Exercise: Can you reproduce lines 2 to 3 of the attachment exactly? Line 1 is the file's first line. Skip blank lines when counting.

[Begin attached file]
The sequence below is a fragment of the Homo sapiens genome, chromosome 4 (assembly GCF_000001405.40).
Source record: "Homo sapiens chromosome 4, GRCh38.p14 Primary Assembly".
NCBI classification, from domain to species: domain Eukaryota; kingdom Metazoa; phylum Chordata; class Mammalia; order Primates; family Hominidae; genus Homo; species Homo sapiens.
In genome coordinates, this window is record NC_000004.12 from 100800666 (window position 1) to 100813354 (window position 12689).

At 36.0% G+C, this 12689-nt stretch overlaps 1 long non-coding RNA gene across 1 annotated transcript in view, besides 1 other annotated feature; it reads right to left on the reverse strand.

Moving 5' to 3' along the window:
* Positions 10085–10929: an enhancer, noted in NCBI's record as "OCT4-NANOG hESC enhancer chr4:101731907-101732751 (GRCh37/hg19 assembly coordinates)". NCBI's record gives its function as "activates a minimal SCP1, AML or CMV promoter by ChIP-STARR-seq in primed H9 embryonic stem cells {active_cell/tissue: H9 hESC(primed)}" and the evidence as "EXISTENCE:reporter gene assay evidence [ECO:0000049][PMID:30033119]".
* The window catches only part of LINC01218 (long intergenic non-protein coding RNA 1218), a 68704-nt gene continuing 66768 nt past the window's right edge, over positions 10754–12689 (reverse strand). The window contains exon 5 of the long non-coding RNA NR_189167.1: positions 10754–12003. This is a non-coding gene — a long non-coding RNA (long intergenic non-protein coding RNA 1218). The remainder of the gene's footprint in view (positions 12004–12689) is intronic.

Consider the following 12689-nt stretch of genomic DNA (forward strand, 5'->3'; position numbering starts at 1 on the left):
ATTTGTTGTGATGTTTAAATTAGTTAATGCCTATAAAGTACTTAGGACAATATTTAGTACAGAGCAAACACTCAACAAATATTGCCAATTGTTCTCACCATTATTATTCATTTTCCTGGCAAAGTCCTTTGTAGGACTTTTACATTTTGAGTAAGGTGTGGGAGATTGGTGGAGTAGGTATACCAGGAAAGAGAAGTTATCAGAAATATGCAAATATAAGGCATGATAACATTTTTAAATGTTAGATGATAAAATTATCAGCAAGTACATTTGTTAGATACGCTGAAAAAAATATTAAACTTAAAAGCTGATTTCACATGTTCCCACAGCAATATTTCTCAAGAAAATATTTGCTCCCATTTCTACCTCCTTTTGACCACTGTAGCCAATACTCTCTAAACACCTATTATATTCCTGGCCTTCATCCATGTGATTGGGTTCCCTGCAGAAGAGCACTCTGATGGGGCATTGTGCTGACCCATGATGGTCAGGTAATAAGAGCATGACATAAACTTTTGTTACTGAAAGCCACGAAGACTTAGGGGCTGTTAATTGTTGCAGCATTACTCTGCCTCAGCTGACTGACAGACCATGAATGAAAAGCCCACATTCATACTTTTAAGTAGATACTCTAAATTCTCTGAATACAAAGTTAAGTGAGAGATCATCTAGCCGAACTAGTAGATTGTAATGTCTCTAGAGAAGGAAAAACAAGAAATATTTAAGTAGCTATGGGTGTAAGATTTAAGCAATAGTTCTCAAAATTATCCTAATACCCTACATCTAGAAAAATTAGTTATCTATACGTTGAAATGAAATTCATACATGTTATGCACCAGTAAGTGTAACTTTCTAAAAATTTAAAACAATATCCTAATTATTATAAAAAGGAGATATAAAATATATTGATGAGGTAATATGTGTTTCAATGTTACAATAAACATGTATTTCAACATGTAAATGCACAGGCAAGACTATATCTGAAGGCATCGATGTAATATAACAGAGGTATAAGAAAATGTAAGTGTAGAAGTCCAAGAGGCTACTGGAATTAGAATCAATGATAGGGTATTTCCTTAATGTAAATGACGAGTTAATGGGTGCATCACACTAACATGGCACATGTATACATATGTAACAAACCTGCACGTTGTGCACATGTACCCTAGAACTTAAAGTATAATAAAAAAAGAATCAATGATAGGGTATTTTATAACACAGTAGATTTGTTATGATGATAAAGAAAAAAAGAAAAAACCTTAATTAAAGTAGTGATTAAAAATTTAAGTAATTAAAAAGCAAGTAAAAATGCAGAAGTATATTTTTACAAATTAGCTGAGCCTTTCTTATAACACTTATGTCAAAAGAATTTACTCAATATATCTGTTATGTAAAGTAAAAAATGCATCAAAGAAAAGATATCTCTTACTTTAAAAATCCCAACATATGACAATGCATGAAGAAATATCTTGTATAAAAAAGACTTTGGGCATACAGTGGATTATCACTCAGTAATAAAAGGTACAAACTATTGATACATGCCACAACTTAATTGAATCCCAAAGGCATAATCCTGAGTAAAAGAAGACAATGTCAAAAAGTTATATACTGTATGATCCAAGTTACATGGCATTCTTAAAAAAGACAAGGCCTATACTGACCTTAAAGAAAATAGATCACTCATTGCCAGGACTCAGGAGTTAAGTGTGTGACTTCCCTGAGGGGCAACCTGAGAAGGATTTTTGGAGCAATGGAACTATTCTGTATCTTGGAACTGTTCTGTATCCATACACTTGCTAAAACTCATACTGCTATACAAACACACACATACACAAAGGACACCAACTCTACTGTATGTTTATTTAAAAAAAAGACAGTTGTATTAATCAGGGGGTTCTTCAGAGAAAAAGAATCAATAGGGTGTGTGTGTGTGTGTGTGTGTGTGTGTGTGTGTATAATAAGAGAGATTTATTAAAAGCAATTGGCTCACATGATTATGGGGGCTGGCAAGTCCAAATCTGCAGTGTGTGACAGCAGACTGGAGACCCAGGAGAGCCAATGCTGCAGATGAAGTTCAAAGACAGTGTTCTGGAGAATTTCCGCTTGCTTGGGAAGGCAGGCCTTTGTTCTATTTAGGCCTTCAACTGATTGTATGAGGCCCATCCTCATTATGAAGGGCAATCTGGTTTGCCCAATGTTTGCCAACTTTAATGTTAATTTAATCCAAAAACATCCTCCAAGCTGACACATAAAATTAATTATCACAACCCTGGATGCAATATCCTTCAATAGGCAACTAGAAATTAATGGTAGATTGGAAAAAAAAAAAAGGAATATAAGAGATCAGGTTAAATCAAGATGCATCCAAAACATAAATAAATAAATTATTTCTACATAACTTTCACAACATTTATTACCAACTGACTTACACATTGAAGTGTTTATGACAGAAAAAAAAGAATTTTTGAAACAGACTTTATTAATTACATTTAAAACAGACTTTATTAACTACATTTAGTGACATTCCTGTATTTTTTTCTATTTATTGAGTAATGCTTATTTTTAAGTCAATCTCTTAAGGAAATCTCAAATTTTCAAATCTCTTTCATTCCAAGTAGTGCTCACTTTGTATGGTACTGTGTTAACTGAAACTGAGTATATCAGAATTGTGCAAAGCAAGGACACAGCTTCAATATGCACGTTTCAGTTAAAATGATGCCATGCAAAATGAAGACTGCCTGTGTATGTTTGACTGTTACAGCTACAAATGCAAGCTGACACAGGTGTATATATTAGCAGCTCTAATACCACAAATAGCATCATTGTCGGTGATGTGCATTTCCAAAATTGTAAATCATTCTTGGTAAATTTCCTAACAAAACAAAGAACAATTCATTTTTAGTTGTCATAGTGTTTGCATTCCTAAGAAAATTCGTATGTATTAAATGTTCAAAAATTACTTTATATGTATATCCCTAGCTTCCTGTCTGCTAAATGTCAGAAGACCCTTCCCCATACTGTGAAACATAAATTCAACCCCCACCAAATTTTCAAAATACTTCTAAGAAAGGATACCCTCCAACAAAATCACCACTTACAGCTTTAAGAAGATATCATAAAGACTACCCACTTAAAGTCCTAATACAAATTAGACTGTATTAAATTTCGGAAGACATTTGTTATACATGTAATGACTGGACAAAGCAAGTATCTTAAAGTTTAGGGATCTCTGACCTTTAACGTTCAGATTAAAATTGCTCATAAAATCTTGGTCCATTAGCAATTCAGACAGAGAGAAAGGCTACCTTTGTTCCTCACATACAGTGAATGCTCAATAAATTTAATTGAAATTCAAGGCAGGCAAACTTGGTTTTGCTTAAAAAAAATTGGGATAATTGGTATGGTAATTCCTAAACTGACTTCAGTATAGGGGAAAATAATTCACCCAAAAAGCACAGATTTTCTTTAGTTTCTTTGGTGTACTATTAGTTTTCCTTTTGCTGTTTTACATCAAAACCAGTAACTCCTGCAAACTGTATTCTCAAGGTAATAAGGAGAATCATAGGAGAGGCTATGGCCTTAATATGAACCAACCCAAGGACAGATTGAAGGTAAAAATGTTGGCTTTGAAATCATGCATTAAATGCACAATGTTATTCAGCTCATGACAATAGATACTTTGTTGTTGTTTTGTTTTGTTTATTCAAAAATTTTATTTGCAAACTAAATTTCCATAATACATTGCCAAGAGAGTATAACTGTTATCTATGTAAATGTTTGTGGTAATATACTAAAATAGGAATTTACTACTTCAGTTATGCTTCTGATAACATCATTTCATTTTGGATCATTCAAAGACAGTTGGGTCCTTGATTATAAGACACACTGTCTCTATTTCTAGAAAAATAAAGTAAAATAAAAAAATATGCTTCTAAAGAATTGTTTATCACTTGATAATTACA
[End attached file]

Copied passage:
Source record: "Homo sapiens chromosome 4, GRCh38.p14 Primary Assembly".
NCBI classification, from domain to species: domain Eukaryota; kingdom Metazoa; phylum Chordata; class Mammalia; order Primates; family Hominidae; genus Homo; species Homo sapiens.